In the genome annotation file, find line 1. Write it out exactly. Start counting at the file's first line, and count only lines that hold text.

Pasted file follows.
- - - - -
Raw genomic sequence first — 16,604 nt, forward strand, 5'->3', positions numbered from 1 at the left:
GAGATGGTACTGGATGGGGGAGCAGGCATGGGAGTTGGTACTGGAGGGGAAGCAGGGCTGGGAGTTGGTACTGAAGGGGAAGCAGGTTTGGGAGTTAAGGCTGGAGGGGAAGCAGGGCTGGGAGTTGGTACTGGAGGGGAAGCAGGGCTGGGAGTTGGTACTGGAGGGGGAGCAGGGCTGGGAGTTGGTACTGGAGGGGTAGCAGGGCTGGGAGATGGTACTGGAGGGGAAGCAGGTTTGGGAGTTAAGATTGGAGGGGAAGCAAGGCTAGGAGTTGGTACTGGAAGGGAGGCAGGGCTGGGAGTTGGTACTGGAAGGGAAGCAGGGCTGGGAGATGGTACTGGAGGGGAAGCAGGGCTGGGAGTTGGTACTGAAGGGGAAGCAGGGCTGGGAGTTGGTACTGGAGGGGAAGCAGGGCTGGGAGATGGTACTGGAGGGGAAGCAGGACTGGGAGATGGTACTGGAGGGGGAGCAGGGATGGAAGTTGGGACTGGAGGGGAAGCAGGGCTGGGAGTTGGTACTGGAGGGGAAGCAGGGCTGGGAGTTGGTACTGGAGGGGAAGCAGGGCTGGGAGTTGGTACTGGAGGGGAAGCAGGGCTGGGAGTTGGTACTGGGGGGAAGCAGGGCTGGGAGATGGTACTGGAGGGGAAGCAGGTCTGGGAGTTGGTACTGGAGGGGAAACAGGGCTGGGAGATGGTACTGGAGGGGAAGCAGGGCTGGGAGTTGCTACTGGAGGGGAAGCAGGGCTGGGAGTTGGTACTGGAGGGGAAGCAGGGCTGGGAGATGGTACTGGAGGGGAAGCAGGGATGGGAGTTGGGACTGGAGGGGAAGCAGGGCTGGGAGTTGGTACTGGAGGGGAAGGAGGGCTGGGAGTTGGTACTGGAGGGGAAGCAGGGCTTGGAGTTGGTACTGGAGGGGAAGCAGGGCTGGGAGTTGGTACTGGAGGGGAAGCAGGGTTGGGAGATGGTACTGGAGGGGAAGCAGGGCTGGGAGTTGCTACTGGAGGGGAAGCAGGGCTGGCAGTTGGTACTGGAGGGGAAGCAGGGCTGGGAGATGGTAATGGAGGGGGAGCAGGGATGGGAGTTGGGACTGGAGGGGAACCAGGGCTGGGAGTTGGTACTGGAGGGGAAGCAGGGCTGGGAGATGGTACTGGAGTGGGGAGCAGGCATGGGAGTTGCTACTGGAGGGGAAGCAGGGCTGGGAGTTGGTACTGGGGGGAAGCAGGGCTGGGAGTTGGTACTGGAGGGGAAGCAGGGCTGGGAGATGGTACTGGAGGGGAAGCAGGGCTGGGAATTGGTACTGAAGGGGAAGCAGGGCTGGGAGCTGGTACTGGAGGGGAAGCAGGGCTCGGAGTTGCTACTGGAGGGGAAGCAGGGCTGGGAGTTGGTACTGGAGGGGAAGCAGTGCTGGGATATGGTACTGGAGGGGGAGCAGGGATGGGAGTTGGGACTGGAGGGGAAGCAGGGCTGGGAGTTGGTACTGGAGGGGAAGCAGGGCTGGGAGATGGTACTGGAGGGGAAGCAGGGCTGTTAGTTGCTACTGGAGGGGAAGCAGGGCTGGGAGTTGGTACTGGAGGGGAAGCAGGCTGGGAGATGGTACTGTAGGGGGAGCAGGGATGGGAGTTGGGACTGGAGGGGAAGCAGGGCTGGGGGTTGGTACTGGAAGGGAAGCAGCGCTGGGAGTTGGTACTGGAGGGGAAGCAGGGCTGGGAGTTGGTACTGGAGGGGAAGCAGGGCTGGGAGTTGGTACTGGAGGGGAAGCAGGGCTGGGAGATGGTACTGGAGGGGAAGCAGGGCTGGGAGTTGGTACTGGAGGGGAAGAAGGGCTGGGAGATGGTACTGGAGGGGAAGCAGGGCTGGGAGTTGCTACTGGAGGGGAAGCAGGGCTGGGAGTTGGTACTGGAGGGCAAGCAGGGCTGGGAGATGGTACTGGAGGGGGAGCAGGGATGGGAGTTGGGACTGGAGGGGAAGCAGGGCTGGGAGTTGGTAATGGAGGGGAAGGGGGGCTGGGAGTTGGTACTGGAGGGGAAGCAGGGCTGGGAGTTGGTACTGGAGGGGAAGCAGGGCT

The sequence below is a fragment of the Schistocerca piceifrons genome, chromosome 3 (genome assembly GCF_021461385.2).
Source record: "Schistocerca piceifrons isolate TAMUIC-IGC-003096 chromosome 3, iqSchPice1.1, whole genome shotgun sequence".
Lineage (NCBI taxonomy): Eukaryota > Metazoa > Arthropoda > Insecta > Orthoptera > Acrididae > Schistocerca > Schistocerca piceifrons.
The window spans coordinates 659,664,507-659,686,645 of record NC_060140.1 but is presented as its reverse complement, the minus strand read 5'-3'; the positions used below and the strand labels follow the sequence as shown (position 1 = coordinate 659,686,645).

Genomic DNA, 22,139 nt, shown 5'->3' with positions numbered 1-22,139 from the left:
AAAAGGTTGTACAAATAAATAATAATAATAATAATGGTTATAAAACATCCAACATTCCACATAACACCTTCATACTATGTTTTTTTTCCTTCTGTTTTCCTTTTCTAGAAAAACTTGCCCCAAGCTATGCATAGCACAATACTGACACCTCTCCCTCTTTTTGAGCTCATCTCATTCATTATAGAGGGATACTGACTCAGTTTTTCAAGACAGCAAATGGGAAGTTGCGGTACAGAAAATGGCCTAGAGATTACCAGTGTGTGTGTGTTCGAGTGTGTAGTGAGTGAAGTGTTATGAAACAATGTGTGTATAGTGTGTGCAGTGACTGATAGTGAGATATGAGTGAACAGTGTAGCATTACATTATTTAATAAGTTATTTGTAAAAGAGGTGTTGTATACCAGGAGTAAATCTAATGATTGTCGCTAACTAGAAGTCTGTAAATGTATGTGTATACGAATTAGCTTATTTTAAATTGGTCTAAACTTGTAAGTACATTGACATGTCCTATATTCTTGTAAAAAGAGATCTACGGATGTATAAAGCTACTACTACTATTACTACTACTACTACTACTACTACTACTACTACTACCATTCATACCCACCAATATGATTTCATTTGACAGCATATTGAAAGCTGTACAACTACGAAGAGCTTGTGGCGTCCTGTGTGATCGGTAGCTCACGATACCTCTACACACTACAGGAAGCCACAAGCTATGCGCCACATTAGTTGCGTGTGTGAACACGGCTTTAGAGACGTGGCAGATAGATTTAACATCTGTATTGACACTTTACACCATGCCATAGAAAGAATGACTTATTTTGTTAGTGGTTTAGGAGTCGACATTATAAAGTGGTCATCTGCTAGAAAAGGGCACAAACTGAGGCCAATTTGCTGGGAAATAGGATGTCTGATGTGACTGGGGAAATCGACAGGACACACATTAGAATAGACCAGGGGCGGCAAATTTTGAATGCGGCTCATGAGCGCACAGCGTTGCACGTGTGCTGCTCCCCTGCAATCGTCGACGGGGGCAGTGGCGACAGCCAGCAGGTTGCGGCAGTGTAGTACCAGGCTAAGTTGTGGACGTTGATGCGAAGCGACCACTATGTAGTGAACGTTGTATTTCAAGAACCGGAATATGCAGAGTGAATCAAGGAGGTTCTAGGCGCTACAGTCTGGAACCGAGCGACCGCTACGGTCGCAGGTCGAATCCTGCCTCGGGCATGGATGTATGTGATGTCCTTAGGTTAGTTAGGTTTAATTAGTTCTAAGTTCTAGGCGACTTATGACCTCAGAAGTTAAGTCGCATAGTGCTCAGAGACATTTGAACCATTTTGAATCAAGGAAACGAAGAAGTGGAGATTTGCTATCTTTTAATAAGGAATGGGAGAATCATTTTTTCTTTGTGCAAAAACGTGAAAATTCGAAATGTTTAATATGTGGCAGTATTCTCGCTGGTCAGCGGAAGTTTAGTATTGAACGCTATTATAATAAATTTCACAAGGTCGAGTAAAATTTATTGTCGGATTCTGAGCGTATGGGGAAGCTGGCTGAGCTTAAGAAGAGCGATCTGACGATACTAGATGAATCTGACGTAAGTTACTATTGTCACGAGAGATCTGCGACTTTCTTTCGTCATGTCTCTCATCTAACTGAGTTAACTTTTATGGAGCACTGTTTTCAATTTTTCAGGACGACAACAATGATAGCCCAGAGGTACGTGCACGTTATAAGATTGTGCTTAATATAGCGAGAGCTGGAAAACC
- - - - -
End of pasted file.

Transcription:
Raw genomic sequence first — 16,604 nt, forward strand, 5'->3', positions numbered from 1 at the left: